Prisoners Have No Right to DNA Tests

Posted: June 21, 2009 in Uncategorized

The Supreme Court, in a 5-4 decision, ruled on Thursday that prisoners have no right to DNA testing that may actually prove their innocence. Seriously? Why in the hell shouldn’t prisoners have the right to prove their innocence? For some of them, DNA testing wasn’t available when they were convicted. For others, the testing wasn’t as advanced as it is today. There is absolutely no reason why an innocent person should languish in prison, or worse, be put to death, when they can have DNA testing done that may prove their innocence.

Justice Samuel Alito does bring up a good point. Prisoners who decide to forgo DNA testing during their trial should not have the option later on to conduct this testing. Allowing this he said “would allow prisoners to play games with the criminal justice system.” He continues, “After conviction, with nothing to lose, the defendant could demand DNA testing in the hope that some happy accident — for example, degradation or contamination of the evidence — would provide the basis for seeking postconviction relief.” I have to agree with him on that.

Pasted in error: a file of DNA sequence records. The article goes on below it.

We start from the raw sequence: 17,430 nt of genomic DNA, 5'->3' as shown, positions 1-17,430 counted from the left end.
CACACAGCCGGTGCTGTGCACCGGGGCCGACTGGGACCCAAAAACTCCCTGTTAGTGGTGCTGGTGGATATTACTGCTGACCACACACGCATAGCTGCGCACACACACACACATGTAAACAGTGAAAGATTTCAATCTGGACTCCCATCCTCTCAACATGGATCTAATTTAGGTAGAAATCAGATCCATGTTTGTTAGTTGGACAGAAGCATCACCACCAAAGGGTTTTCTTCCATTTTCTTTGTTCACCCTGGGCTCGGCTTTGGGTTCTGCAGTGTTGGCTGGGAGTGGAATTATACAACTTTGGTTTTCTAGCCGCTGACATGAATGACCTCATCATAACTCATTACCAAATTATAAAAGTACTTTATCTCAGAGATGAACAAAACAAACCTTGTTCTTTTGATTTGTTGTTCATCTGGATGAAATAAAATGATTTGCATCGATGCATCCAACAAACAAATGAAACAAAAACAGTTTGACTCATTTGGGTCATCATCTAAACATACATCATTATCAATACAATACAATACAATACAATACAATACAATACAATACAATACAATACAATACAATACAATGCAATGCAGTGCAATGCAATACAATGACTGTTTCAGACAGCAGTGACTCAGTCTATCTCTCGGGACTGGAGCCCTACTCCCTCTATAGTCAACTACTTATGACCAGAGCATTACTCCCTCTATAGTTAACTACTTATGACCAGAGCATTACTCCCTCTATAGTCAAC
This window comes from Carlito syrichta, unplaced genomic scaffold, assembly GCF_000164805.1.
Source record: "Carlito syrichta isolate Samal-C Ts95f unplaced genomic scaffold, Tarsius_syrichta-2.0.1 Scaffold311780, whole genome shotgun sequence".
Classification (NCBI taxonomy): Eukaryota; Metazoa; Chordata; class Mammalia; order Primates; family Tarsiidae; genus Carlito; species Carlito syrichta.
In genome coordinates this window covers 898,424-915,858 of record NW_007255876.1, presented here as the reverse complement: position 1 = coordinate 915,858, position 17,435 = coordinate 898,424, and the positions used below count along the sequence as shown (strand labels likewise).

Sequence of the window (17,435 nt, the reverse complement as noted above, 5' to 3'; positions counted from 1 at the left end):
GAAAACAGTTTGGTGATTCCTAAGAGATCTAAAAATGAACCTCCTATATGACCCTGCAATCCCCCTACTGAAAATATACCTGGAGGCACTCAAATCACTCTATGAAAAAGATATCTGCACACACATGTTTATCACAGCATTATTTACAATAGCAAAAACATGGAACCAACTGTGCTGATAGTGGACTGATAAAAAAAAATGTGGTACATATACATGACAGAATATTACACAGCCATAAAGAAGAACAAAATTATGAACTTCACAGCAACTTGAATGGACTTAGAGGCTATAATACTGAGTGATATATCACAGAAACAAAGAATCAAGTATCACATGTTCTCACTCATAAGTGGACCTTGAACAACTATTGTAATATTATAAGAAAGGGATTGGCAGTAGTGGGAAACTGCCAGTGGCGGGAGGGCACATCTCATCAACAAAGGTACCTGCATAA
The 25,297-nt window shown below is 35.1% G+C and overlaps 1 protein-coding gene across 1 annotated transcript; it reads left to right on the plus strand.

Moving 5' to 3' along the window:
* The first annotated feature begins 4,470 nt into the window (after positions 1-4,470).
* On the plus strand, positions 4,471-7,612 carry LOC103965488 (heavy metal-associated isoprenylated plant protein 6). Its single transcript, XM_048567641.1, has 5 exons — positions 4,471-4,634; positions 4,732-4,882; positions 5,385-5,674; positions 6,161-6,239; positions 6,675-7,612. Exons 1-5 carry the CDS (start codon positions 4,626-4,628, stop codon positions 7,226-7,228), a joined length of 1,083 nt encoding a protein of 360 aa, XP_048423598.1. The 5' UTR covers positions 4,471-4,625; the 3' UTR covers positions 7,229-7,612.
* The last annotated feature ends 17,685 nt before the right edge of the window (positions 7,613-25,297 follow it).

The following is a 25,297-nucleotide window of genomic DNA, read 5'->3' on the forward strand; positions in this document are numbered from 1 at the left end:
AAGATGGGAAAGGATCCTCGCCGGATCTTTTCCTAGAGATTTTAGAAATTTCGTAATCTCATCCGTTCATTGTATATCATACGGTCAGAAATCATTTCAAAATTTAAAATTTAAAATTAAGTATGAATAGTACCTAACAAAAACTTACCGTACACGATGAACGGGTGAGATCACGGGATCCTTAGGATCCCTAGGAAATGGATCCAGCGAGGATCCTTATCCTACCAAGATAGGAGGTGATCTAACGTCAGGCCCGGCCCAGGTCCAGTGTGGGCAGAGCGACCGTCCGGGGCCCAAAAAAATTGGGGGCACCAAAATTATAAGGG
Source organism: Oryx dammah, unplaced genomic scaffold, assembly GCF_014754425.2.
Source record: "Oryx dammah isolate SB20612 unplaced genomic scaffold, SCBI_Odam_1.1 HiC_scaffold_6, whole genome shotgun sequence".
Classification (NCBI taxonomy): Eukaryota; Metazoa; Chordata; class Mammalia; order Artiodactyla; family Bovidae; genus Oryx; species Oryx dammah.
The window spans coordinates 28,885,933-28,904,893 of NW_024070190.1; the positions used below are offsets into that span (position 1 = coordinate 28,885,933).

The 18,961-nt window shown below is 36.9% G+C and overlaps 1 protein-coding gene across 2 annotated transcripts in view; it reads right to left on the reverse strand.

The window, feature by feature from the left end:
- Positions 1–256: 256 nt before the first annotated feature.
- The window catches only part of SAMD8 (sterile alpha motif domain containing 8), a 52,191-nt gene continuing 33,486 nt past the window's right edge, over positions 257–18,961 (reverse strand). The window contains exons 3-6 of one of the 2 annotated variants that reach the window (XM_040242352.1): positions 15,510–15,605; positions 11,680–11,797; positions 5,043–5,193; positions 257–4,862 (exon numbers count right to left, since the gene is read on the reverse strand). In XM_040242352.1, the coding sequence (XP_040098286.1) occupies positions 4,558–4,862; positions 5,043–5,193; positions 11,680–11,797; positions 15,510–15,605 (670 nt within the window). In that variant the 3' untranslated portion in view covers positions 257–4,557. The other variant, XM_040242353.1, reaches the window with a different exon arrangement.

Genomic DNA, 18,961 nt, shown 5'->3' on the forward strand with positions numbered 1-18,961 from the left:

Justice Alito also goes on to say that states would incur significant costs if prisoners were “given a never-before-recognized constitutional right to rummage through the state’s genetic-evidence locker.” I agree that the costs may be quite high, but we’re talking about a person’s freedom, or in some cases their life. What price do you put on that? There must be some way to have the testing done that won’t break the banks of the states. Perhaps the prisoners should pay for the testing. Or maybe they should pay for half of it. I’m not sure what the solution should be, but I do know that these people who are innocent deserve the opportunity to have the testing done to prove so. To deny them this is absolutely deplorable!

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